Around 200 people marched up Auckland's Queen Street today to protest against millions of cubic metres of what they call "toxic dredge sludge" being dumped off Great Barrier Island's coast.
They carried placards and paintings of the sea up the city's main street to oppose the Environmental Protection Authority's decision to allow the company Coastal Resources to dump 250,000 cubic metres of material every year for the next 35 years, dredged from developments in Auckland and Waikato.
The first batch would include 70,000 cubic metres from the America's Cup development.
Protest organiser and Great Barrier Islander Kelly Klink said they wanted the country to know what the protection authority and Coastal Resources were planning for their marine life.
"They aren't protecting our environment, there is no protection going on. They're actually going to be destroying our marine life out there and the environment out in the waters," she said.
"They're increasing the toxic dredge sludge from 50,000 cubic metres to 250,000 and you can look at that like eight litres of toxic sludge being poured into our waters every second for the next 35 years. That's very alarming and concerning for us."
Ms Klink said the sea was part of their life on the island and protecting the waters was crucial.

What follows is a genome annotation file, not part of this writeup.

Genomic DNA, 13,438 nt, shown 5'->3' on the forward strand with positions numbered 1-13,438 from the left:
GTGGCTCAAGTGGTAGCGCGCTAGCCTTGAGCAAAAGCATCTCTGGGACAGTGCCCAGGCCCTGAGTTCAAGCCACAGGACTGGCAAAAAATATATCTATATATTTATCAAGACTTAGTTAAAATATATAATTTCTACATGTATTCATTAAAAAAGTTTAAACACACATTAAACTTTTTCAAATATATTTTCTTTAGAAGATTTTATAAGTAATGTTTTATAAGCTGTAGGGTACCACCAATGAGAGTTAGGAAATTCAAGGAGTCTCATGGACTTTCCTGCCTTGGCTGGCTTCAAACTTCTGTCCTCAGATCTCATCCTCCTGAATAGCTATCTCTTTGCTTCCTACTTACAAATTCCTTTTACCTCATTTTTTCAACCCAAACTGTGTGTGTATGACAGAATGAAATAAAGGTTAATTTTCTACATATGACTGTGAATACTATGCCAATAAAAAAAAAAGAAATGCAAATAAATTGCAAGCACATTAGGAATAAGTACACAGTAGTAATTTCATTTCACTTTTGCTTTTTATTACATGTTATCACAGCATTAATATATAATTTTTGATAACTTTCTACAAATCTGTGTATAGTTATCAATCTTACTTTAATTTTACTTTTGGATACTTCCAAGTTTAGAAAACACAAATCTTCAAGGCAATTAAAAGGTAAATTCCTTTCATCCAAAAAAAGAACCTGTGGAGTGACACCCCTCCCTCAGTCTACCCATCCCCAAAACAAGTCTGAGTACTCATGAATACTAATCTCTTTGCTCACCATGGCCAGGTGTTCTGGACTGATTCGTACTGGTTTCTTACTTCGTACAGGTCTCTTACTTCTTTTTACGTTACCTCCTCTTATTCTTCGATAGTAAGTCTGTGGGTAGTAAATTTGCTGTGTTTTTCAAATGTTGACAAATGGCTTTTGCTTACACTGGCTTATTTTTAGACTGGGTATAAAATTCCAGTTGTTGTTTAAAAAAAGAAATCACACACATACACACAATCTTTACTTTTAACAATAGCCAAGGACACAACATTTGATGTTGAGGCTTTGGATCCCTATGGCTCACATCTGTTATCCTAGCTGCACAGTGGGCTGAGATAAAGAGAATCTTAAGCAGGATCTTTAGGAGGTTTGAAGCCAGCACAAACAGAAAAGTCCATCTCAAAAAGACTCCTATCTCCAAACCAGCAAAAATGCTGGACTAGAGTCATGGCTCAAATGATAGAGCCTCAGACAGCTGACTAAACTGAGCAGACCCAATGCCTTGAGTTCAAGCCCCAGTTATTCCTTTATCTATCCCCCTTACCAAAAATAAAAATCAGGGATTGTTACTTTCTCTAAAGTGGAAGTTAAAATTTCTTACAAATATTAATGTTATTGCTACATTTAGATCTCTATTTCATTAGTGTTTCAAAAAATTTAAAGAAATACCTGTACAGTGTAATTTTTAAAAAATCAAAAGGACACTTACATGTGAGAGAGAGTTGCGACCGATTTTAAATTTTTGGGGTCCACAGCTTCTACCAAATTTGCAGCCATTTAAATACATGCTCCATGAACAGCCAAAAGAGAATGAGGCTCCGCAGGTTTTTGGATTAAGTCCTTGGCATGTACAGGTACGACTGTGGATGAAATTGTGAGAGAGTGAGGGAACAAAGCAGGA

"It's extremely important because we don't have supermarkets, we rely on the water for sustenance and to gather our kaimoana. We rely on it heavily and we need it."
Two separate appeals to the protection authority's decision have been lodged in the High Court - one from the Society for the Protection of Aotea Community and Ecology; the other from Ms Klink, a member of the iwi Ngāti Rehua-Ngātiwai ki Aotea. The High Court is due to hear the case later this month.
Great Barrier Islander Opo Ngawaka, who has lived on the island all his 63 years, said the marine life needed better protection.
"We've always opposed it because we know it's not a good thing for our marine life. For us who've lived there for a long time, we know the outcomes of these things. Whether there's a positive outcome from a scientific view doesn't matter, because we know that we'll end up paying the price," he said.
In March, the Environmental Protection Authority told RNZ it did notify a number of iwi authorities and groups with protected customary rights, including the Ngāti Rehua-Ngātiwai ki Aotea Trust, the trust board of Ms Klink's iwi.
It did visit the island and engaged with the Great Barrier Island Local Board, a spokesperson said.